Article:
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Early Symptoms of Huntington's Disease

By Rae Uddin ; Updated August 14, 2017

Huntington's disease is genetic disorder characterized by the progressive degradation of nerves within the brain. At least 15,000 people within the United States currently have Huntington's disease, according to the National Institute of Neurological Disorders and Stroke. Patients who develop any of the early symptoms of Huntington's disease should speak with a physician for further evaluation and care.

Personality Changes

Patients with this condition can develop sudden or significant personality changes as an early symptom of Huntington's disease. Affected patients can become unusually irritable or depressed, or may experience severe mood swings. These early Huntington's disease symptoms can negatively affect a patient's social, work and familial relationships. Patients who experience sudden personality changes should seek additional care from a medical professional immediately.

Decreased Cognitive Abilities

During the early stage of this disease, the nerves within the brain, called neurons, may begin to malfunction. As a result, patients with Huntington's disease can exhibit cognitive deficits as a symptom of this condition. Affected patients may have difficulty making decisions or performing newly learned tasks. Certain patients may appear forgetful or struggle to answer questions during normal conversations, warns MayoClinic.com. These early symptoms of Huntington's disease can be frustrating or overwhelming to both the patient and family or friends. Patients who experience sudden or unusual cognitive changes should speak with a medical professional for further care.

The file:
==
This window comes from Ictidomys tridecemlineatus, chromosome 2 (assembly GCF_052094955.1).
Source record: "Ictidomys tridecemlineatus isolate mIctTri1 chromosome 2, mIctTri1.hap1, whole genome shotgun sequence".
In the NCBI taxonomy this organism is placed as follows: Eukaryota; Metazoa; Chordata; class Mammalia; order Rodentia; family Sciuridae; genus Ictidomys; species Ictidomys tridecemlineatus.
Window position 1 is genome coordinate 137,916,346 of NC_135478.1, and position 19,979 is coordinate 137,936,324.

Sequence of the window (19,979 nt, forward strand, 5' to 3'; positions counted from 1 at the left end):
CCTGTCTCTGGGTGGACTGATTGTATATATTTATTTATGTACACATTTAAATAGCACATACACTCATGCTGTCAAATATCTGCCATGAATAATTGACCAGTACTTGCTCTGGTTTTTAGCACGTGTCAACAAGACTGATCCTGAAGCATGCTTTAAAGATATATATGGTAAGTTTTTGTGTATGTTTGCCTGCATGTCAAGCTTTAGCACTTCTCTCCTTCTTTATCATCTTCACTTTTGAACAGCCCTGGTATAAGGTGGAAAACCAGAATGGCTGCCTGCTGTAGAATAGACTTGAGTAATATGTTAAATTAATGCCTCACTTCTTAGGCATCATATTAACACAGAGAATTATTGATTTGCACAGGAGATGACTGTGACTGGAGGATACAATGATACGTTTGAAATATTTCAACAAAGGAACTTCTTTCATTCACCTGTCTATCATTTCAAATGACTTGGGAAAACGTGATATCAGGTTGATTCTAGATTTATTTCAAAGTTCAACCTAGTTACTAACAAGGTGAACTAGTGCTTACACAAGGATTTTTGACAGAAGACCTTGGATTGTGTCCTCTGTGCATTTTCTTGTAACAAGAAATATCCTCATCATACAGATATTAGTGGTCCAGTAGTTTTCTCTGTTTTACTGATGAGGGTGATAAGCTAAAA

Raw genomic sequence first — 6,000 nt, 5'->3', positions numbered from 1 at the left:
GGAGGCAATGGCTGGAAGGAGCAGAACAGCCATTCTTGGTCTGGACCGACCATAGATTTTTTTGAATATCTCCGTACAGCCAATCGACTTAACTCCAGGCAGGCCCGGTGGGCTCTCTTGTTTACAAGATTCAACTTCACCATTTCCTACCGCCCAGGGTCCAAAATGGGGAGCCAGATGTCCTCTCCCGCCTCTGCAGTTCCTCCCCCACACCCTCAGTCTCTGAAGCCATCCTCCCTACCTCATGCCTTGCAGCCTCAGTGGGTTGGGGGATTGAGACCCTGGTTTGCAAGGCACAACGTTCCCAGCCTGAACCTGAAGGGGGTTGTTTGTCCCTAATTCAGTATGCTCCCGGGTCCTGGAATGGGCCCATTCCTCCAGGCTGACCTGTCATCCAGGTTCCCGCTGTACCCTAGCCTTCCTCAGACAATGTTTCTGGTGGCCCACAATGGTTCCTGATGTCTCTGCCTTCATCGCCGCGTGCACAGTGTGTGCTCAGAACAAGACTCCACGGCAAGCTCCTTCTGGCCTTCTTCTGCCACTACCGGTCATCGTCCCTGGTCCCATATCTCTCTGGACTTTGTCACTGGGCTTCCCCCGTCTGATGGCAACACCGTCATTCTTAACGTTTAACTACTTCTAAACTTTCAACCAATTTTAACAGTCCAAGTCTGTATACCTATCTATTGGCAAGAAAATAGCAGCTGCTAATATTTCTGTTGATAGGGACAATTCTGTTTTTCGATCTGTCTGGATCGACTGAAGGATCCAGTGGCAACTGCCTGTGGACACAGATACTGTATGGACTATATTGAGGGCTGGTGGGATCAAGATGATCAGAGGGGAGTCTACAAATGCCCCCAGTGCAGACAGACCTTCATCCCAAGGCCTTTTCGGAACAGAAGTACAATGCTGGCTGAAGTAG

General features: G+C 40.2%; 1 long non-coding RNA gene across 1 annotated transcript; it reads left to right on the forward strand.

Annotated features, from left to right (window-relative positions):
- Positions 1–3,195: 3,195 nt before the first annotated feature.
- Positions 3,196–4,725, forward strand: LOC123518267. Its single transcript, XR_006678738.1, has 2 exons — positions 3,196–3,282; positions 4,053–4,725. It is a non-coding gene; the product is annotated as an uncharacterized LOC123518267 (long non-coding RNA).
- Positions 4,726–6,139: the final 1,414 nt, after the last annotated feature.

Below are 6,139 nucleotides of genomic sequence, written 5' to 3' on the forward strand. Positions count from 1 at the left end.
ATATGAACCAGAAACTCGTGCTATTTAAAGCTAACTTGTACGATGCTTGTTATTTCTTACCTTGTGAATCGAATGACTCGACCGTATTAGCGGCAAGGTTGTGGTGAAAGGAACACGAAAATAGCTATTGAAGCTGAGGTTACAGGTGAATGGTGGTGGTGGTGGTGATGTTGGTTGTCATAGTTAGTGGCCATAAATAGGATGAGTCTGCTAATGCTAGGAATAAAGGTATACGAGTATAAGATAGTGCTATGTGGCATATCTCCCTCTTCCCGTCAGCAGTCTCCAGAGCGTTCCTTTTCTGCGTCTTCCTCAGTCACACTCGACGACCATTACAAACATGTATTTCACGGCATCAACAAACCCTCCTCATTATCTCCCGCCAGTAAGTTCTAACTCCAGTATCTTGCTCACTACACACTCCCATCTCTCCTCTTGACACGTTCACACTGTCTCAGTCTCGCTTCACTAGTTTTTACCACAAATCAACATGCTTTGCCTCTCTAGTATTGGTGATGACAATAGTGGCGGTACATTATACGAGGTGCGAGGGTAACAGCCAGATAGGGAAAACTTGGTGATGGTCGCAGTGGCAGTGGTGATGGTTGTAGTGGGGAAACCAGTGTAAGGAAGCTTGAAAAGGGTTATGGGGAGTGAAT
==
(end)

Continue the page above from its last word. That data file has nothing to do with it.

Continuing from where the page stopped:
Balance Problems

Poor neuron function can affect a patient's ability to move about normally. As a result, patients with Huntington's disease can develop balance problems as an early symptom. Affected patients may appear unstable or require assistance while standing or walking.

Jerking or Twitching

Patients with Huntington's disease can develop unusual, involuntary jerking or twitching of the body--a condition called chorea--as an early symptom, reports Genetics Home Reference, an informational website on genetic conditions that is supported by the National Institutes of Health. These uncontrolled movements can affect any region of the body, including the face, arms or legs. Patients who develop these early Huntington's disease symptoms should speak with a medical provider immediately.

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